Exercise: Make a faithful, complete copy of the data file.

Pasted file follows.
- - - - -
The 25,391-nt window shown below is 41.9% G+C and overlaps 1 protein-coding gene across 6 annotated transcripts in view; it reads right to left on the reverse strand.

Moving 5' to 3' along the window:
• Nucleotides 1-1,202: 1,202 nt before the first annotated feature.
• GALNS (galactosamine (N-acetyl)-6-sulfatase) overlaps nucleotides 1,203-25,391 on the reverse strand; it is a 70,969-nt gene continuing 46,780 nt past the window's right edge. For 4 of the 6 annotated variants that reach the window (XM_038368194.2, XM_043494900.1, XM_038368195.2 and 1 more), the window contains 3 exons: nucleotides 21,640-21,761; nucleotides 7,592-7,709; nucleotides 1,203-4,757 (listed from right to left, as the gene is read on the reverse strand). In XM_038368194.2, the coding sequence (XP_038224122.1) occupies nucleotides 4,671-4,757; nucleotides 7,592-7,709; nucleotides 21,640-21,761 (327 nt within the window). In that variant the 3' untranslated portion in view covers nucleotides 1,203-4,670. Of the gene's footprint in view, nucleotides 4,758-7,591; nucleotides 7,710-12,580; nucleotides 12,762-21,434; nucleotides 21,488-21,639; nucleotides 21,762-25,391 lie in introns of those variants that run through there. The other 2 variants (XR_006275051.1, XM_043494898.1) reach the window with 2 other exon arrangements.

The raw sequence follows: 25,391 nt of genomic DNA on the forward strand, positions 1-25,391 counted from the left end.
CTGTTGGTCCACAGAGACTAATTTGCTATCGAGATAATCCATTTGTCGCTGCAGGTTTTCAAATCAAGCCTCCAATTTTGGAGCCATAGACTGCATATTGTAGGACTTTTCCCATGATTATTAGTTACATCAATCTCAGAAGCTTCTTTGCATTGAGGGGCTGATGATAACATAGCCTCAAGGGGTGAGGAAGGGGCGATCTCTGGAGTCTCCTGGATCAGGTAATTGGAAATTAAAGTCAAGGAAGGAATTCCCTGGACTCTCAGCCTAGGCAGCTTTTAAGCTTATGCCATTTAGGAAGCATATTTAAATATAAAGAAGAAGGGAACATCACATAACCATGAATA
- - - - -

The 25,391-nt window shown below is 41.9% G+C and overlaps 1 protein-coding gene across 6 annotated transcripts in view; it reads right to left on the reverse strand.

Moving 5' to 3' along the window:
• Nucleotides 1-1,202: 1,202 nt before the first annotated feature.
• GALNS (galactosamine (N-acetyl)-6-sulfatase) overlaps nucleotides 1,203-25,391 on the reverse strand; it is a 70,969-nt gene continuing 46,780 nt past the window's right edge. For 4 of the 6 annotated variants that reach the window (XM_038368194.2, XM_043494900.1, XM_038368195.2 and 1 more), the window contains 3 exons: nucleotides 21,640-21,761; nucleotides 7,592-7,709; nucleotides 1,203-4,757 (listed from right to left, as the gene is read on the reverse strand). In XM_038368194.2, the coding sequence (XP_038224122.1) occupies nucleotides 4,671-4,757; nucleotides 7,592-7,709; nucleotides 21,640-21,761 (327 nt within the window). In that variant the 3' untranslated portion in view covers nucleotides 1,203-4,670. Of the gene's footprint in view, nucleotides 4,758-7,591; nucleotides 7,710-12,580; nucleotides 12,762-21,434; nucleotides 21,488-21,639; nucleotides 21,762-25,391 lie in introns of those variants that run through there. The other 2 variants (XR_006275051.1, XM_043494898.1) reach the window with 2 other exon arrangements.

The raw sequence follows: 25,391 nt of genomic DNA on the forward strand, positions 1-25,391 counted from the left end.
CTGTTGGTCCACAGAGACTAATTTGCTATCGAGATAATCCATTTGTCGCTGCAGGTTTTCAAATCAAGCCTCCAATTTTGGAGCCATAGACTGCATATTGTAGGACTTTTCCCATGATTATTAGTTACATCAATCTCAGAAGCTTCTTTGCATTGAGGGGCTGATGATAACATAGCCTCAAGGGGTGAGGAAGGGGCGATCTCTGGAGTCTCCTGGATCAGGTAATTGGAAATTAAAGTCAAGGAAGGAATTCCCTGGACTCTCAGCCTAGGCAGCTTTTAAGCTTATGCCATTTAGGAAGCATATTTAAATATAAAGAAGAAGGGAACATCACATAACCATGAATA